Hardwood vs Softwood

When comparing hardwood vs softwood it's important to understand that all firewood is not equal.

Specific burning characteristics like heat generation, coaling qualities and lighting ability should all play a role in deciding which type of firewood will work best for you.

For starters, what will be the primary use for your firewood?  Do you plan on having an occasional campire or will you be using the wood as your primary heat source?  

Since hardwoods burn longer they work better for overnight heating and will usually have coals left over in the morning so you can quickly restart your fire.

Are you going to buy all of your firewood from a local dealer or do you plan on cutting your own?

Softwoods should be cheaper than hardwoods so if you're paying the same price you should find a new supplier.

To help you decide which type to burn lets compare the two a little closer.

Hardwoods

Generally speaking, the easiest way to identify a hardwood is by its leaf type.  Hardwoods have a broadleaf and they will typically loose their leaves in the fall.

The group consists of many different species of trees but some of the most common and popular types are oak, maple, beech, ash and elm.

Hardwoods are often considered to be a superior firewood because the wood is very dense.  The dense wood creates a hot, long lasting fire without a lot of smoke or sparks.  The wood also creates hot coals which give out radiant heat for a long period of time.

When purchased by the cord (128 cubic feet) hardwood will produce more BTU's (British Thermal Units) than a similar cord of softwood.

However, just because the tree is classified as a hardwood doesn't necessarily make it the best choice.  For example, a low quality hardwood is actually softer and less dense than a good quality softwood.

Are there any negatives to hardwood?  The dense wood takes longer to season or dry out (typically between 1-2 years) and it's harder to light compared to softwood.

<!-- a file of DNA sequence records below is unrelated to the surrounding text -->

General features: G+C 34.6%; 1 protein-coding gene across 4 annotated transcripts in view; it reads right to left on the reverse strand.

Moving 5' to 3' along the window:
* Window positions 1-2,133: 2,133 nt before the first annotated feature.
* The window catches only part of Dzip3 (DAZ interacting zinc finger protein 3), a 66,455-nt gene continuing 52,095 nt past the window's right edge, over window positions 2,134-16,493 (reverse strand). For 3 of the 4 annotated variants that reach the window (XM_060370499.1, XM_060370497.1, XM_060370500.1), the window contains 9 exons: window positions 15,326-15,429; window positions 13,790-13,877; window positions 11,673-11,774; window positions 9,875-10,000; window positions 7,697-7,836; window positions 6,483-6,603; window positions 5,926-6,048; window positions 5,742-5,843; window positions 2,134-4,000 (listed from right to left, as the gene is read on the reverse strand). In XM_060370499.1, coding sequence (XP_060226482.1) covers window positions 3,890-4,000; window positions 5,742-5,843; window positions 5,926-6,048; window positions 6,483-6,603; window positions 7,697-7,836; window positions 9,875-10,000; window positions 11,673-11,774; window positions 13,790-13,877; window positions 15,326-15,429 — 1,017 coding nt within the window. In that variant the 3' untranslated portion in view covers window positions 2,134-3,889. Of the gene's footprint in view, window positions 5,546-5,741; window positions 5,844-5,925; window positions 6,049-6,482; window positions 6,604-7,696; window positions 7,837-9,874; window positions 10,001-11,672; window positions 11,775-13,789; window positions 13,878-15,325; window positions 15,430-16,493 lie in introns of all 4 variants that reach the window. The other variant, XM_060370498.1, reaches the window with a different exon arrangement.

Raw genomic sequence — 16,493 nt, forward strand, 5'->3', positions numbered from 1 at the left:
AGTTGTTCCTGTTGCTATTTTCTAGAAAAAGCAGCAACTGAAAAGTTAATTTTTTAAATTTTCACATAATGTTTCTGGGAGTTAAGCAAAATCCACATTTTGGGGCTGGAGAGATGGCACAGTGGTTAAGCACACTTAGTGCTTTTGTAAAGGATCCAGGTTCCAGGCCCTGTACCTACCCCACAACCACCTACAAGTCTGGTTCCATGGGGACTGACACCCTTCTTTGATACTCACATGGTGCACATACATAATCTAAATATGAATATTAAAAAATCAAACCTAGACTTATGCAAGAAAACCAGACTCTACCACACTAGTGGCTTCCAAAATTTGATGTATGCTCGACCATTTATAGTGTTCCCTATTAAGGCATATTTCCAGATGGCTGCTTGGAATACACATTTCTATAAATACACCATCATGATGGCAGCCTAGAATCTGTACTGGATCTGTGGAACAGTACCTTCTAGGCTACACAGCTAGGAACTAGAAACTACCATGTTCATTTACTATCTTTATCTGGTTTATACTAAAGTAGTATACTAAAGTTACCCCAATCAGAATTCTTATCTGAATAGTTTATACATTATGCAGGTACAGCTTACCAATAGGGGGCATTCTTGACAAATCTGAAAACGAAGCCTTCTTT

You can also expect to pay more for hardwood compared to the same amount of softwood.  

Softwoods

Softwoods such as evergreen trees or conifers can be identified by their distinct needles and pine aroma.  

Cedar, red pine and fir are all popular species of trees classified as softwoods.

Softwoods grow very fast compared to most hardwoods resulting in a much lighter, less dense piece of wood.  

This lightweight wood is typically very resinous which allows the wood to light easily and burn hot and fast.  A fire built from softwoods will usually have large flames that crackle and spark.

Softwoods season faster than hardwoods and light much easier which makes them a popular choice for kindling.  In fact, cedar is one of the best sources of kindling available. 

One disadvantage of softwoods is the amount of smoke they create and they leave behind fine ashes with little to no coals.  With poor coaling qualities, softwoods are not good for overnight burning in a wood stove because the fire will likely be out with not hot coals left over to restart it.

Besides kindling, softwoods are great for campfires because they burn quickly and produce a nice large flame.  They also work great when mixed with hardwood to help freshen up a slow burning fire.

Overall - Hardwood vs Softwood

When comparing hardwoods vs softwoods it's the density of the wood that makes all the difference.  Pound for pound hardwoods and softwoods will create about the same amount of heat.

However, due to the difference in density, you may need twice the volume of softwood to compare to the same weight as hardwood.  More volume means more cutting, splitting and stacking.  

This is why many people choose to burn hardwood over softwood if given the opportunity.  


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